shows a rubble-mound seawall. The stone protecting
the shoreline against erosion is called riprap. There-
fore, a rubble-stone seawall is called a riprap seawall.
Various types of cast-in-place concrete seawalls
are the vertical-face, inclined-face, curved-face,
stepped-face, and combination curved-face and
stepped-face. The sea or harbor bottom along the toe
(bottom of the outside face) of a seawall is usually
protected against erosion (caused by the backpull of
receding waves) by riprap piles against the toe.
Groins, built like breakwaters or jetties, extend
outward from the shore. Again, they differ mainly in
function. A groin is used where a shoreline is in danger
of erosion caused by a current or wave action running
obliquely against or parallel to the shoreline. It is
placed to arrest the current or wave action or to deflect
it away from the shoreline.
Groins generally consist of tight sheet piling of
creosoted timber, steel, or concrete, braced with wales
and with round piles of considerable length. Groins
are usually built with their tops a few feet above the
sloping beach surface that is to be maintained or
A bulkhead has the same general purpose as a
seawall: to establish and maintain a stable shoreline.
But, whereas a seawall is self-contained, relatively
thick, and supported by its own weight, a bulkhead is
a relatively thin wall supported by a series of tie wires
Figure 10-26.-Timber bulkhead for bridge abutment.
or tie rods, running back to a buried anchorage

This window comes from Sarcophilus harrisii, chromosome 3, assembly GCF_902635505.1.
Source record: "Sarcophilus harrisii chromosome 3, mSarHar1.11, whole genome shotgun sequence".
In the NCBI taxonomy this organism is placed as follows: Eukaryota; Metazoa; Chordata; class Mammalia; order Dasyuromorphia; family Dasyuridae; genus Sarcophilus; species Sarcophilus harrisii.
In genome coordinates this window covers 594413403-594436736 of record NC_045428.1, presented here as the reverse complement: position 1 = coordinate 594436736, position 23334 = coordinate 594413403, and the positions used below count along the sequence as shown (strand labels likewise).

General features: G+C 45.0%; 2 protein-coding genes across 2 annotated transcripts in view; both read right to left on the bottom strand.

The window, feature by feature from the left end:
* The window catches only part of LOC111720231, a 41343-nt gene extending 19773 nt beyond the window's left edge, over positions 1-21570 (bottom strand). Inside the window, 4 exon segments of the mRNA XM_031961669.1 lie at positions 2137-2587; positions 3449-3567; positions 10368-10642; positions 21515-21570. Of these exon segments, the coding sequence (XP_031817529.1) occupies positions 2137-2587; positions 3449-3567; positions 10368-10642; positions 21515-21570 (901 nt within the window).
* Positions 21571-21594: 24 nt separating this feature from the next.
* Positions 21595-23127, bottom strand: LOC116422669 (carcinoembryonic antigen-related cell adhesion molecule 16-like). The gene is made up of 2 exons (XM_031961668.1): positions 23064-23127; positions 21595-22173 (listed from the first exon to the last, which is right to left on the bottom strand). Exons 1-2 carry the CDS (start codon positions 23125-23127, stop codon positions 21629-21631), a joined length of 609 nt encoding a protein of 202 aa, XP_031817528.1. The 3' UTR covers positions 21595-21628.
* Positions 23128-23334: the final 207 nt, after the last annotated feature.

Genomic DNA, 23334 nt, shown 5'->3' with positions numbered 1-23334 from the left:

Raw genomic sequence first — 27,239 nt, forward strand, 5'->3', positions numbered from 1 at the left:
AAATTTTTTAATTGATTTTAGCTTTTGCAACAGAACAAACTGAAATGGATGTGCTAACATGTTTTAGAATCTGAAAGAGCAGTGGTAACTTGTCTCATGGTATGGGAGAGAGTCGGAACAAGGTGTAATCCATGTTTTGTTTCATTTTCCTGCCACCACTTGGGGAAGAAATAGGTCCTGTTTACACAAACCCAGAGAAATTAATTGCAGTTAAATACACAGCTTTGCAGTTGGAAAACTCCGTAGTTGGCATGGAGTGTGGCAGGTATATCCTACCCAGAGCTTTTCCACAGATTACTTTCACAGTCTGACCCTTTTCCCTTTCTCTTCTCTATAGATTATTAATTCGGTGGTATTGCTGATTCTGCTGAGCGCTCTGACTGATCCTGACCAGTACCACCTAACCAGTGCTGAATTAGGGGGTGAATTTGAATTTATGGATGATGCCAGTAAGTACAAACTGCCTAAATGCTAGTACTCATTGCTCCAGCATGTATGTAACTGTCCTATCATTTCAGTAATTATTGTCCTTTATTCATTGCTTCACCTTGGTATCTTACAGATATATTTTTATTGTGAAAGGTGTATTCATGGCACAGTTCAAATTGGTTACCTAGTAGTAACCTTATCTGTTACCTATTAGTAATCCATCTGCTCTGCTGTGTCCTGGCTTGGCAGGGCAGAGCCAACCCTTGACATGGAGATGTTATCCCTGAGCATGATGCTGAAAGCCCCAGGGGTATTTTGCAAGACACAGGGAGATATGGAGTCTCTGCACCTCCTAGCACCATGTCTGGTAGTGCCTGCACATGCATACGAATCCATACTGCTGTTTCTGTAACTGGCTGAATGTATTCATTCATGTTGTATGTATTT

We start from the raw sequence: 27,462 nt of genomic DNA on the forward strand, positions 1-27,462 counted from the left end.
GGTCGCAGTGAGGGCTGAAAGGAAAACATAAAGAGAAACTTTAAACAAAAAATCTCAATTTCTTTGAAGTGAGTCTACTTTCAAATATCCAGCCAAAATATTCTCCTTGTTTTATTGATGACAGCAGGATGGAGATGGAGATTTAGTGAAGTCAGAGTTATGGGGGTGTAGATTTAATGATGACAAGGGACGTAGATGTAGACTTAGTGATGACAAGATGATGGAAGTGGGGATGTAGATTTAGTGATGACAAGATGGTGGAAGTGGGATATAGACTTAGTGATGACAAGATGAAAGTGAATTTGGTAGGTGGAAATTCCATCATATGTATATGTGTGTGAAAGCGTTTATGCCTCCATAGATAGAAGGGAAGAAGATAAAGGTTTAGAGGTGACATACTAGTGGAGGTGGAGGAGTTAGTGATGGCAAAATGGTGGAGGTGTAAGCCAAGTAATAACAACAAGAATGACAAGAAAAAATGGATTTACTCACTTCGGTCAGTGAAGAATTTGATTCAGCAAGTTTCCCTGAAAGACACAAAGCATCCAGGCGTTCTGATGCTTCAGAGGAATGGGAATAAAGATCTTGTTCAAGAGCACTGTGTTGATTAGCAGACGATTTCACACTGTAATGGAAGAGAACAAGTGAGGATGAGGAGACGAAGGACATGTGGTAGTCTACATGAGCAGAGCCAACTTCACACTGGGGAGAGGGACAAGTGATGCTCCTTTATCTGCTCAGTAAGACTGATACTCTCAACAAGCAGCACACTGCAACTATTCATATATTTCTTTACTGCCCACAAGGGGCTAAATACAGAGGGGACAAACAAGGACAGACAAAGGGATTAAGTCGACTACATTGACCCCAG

(deadman). A timber bulkhead for a bridge abutment
is shown in figure 10-26. It is made of wood sheathing
(square-edged, single-layer planks), laid horizontally.
Most bulkheads, however, are made of steel sheet
piles, an example of which is shown in figure 10-27.
The outer ends of the tie rods are anchored to a steel
wale running horizontally along the outer face of the
This wale is usually made up of pairs of steel
channels bolted together, back to back. A channel is a
structural steel member with a U-shaped section.
Sometimes the wale is placed on the inner face of the
bulkhead, and the piles are bolted to it.
The anchorage shown in figure 10-27 is covered
by backfill. In stable soil above the groundwater level,
the anchorage may consist simply of a buried timber,
a concrete deadman, or a row of driven and buried
sheet piles. A more substantial anchorage for each tie
rod is used below the groundwater level. Two
common types of anchorages are shown in figure
10-28. In view A, the anchorage for each tie rod
consists of a timber cap, supported by a batter pile. In
view B, the anchorage consists of a reinforced
concrete cap, supported by a pair of batter piles. As
indicated in the figure, tie rods are supported by piles
located midway between the anchorage and the
Bulkheads are constructed from working
drawings like those shown in figure 10-29. The detail
plan for the bulkhead shows that the anchorage
consists of a row of sheet piles to which the inner ends
Figure 10-27.-Constructed steel sheet pile bulkhead.